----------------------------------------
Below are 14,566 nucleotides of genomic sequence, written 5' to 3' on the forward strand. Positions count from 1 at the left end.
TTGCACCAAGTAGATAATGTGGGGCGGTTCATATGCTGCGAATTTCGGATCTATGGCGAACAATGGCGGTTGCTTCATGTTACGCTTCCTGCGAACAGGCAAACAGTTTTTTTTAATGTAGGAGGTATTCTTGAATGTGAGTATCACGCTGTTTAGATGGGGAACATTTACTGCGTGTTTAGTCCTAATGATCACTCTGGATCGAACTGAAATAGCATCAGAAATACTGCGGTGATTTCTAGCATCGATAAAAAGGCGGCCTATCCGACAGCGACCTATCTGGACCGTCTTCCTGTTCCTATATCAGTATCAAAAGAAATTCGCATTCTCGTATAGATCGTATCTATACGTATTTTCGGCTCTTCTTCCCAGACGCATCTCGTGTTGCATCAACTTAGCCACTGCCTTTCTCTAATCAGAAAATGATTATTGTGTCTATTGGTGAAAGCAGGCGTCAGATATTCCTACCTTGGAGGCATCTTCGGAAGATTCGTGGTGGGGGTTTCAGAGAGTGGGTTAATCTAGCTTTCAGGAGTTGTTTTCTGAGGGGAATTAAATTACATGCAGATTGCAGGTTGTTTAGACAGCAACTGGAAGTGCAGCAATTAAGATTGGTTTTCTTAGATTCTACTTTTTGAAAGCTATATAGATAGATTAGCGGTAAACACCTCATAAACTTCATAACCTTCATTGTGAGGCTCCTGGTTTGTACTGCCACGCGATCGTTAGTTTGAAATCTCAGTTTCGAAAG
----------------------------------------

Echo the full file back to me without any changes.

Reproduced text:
Below are 14,566 nucleotides of genomic sequence, written 5' to 3' on the forward strand. Positions count from 1 at the left end.
TTGCACCAAGTAGATAATGTGGGGCGGTTCATATGCTGCGAATTTCGGATCTATGGCGAACAATGGCGGTTGCTTCATGTTACGCTTCCTGCGAACAGGCAAACAGTTTTTTTTAATGTAGGAGGTATTCTTGAATGTGAGTATCACGCTGTTTAGATGGGGAACATTTACTGCGTGTTTAGTCCTAATGATCACTCTGGATCGAACTGAAATAGCATCAGAAATACTGCGGTGATTTCTAGCATCGATAAAAAGGCGGCCTATCCGACAGCGACCTATCTGGACCGTCTTCCTGTTCCTATATCAGTATCAAAAGAAATTCGCATTCTCGTATAGATCGTATCTATACGTATTTTCGGCTCTTCTTCCCAGACGCATCTCGTGTTGCATCAACTTAGCCACTGCCTTTCTCTAATCAGAAAATGATTATTGTGTCTATTGGTGAAAGCAGGCGTCAGATATTCCTACCTTGGAGGCATCTTCGGAAGATTCGTGGTGGGGGTTTCAGAGAGTGGGTTAATCTAGCTTTCAGGAGTTGTTTTCTGAGGGGAATTAAATTACATGCAGATTGCAGGTTGTTTAGACAGCAACTGGAAGTGCAGCAATTAAGATTGGTTTTCTTAGATTCTACTTTTTGAAAGCTATATAGATAGATTAGCGGTAAACACCTCATAAACTTCATAACCTTCATTGTGAGGCTCCTGGTTTGTACTGCCACGCGATCGTTAGTTTGAAATCTCAGTTTCGAAAG